This is our first instalment of the Friday "Ask the Hub" blog series. Have a homeless-related question you want answered? E-mail us at email@example.com and we will provide a research-based answer.
Dear Homeless Hub
I saw an article in NOW Magazine last week that said the city was going to redevelop Seaton House and make more of the beds permanent instead of shelter beds. The City of Toronto just released its findings for the 2013 Street Needs Assessment and the number of people sleeping on the streets has gone up! Shouldn’t we be adding more shelter beds instead of taking them away?
~Confused in Toronto
You’re right, it’s very important to understand the math behind homelessness. Too often, politicians and policy makers get focused on the solutions –building safe, secure and affordable housing with needed supports—and forget about the current state of affairs. While the housing is important, so is making sure the needs of people who are currently homeless get met.
As our recent State of Homelessness in Canada: 2013 report pointed out many people are homeless for only one night and 29% are homeless for less than a month. But, at least 200,000 people are homeless every year and across the country at least 30,000 are homeless every night. That means, as a country, we need to provide 30,000 beds a night until we have sufficient housing to meet demand AND we’re able to stem the flow of people into homelessness.
That’s the key point really. It's not as if we have a finite group of homeless people and once enough housing is built to house them, homelessness is over. New people become homeless every day. We need to address the upstream issues that are leading people to become homeless. Prevention is a big topic and one that we will be focusing a lot on over the next while here at the Hub.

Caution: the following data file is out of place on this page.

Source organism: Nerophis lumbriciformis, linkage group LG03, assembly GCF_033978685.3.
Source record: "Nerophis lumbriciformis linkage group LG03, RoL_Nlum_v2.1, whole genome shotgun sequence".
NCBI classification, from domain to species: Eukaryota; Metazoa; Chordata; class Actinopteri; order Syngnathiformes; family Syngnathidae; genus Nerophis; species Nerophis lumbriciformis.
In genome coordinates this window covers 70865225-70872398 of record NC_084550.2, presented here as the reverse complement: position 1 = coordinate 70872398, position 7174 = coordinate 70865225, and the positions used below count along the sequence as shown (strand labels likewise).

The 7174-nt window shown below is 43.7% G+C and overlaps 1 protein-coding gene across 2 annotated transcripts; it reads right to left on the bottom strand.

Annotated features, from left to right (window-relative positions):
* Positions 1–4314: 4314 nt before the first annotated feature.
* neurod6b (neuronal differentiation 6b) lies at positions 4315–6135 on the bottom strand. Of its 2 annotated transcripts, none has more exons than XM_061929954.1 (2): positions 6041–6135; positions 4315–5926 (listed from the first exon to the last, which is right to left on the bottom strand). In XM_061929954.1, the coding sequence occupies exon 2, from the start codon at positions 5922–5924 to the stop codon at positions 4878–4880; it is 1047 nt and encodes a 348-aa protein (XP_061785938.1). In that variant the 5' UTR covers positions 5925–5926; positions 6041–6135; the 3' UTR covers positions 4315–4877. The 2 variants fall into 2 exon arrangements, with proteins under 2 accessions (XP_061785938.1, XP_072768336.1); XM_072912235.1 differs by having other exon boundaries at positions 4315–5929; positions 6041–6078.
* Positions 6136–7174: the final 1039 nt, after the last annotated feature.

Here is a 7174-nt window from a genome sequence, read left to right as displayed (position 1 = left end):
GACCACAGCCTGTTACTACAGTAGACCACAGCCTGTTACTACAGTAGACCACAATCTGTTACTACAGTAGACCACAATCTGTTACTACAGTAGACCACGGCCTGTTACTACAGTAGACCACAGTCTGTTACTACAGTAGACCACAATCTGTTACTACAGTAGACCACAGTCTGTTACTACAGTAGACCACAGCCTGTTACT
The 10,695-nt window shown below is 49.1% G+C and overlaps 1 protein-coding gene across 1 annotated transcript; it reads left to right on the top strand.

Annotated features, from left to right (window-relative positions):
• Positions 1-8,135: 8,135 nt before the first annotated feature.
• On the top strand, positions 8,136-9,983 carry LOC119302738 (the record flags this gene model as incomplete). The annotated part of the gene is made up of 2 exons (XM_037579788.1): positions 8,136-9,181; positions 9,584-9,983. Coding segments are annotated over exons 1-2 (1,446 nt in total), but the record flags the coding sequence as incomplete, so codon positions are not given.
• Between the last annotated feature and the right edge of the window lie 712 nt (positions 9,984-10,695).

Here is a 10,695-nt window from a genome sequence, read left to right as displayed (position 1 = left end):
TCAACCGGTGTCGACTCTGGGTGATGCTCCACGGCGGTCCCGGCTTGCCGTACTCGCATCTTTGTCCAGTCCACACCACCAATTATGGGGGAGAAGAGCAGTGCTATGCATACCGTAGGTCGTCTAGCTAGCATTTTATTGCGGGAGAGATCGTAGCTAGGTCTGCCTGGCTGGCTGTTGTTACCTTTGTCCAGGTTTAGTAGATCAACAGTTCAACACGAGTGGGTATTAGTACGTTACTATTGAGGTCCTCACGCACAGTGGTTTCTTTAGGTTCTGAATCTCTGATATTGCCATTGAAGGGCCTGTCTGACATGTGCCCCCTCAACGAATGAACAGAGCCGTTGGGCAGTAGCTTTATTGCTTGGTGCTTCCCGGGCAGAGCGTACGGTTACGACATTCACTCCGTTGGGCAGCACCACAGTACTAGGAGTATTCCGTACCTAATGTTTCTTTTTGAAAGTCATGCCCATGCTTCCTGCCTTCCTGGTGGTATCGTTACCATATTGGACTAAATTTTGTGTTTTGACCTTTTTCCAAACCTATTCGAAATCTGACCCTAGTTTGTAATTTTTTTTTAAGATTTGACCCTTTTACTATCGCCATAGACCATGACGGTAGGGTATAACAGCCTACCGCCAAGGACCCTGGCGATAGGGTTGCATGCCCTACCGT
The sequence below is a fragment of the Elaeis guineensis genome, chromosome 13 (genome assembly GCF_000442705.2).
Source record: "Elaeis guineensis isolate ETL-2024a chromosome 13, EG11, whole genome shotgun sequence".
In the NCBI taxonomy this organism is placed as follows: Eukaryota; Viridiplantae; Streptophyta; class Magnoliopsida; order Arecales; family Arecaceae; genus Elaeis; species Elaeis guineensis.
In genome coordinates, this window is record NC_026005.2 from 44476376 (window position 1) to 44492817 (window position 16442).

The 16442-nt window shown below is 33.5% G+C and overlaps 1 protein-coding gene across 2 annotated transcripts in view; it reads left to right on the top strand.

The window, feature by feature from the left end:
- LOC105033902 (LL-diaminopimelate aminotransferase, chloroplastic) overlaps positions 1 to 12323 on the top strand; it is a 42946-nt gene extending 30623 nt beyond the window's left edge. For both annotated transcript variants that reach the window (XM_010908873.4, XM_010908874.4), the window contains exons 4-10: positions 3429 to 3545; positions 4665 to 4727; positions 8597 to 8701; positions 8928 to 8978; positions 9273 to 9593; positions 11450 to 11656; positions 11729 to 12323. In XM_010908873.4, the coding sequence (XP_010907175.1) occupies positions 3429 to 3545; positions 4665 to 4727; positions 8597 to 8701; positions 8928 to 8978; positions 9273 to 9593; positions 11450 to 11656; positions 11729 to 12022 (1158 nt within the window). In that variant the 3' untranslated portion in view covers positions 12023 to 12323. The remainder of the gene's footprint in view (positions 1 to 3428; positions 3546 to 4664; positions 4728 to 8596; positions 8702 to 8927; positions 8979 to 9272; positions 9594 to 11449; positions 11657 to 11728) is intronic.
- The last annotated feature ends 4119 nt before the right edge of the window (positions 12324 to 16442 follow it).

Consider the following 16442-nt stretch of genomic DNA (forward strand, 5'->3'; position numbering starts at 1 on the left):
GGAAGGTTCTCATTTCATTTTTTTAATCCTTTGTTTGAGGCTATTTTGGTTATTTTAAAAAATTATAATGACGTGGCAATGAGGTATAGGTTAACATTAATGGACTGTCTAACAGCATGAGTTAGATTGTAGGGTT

But let’s look at the Seaton House numbers and the new Street Needs assessment numbers the City of Toronto just released. The city’s early report on numbers of the 2013 Street Needs Assessment show that both overall and street homelessness have gone up in the past 4 years. 24% more people are sleeping outside and 1% more people are homeless in Toronto, according to the count. Unlike most Alberta cities, and many others across the country, which are seeing significant drops in both categories, Toronto is seeing an increase.
|Location||Count||Share of total||Count||Share of total||Count||Share of total|
|Violence Against Women (VAW) shelters||171||3.4%||306||5.9%||356||6.8%|
|Health & treatement facilities||275||5.5%||223||4.3%||236||4.5%|
Source: City of Toronto, Street Needs Assessment Interim Report
Shelter operators have told me that they are running at almost full capacity, especially since July 2012. Another report in NOW magazine from March of this year, showed that, “shelters are operating closer to 100 per cent capacity than was previously thought, and are using beds on a daily basis that are supposed to be reserved for emergencies.”
According to the NOW article you mentioned, Seaton House has “543 beds, 240 are used as emergency shelter, and the rest are part of long-term care, harm reduction and infirmary programs.”
Since the goal of the redevelopment is to create more permanent housing, NOW points out, “emergency beds would be reduced from 240 to roughly 96. According to the report approved by council, the 140 men left over would be ‘absorbed into transitional housing programs or the emergency shelter system.’”
So, this is where we run into fuzzy logic and faulty math. Tonight, there will be close to 240 men using Seaton House. Tomorrow night there will be close to 240 men using Seaton House, and a few of them will be different. Next month, there will be close to 240 men using Seaton House and a significant percentage of them will be different. So there won’t be “140 men left over” as the report says, there may be several hundred.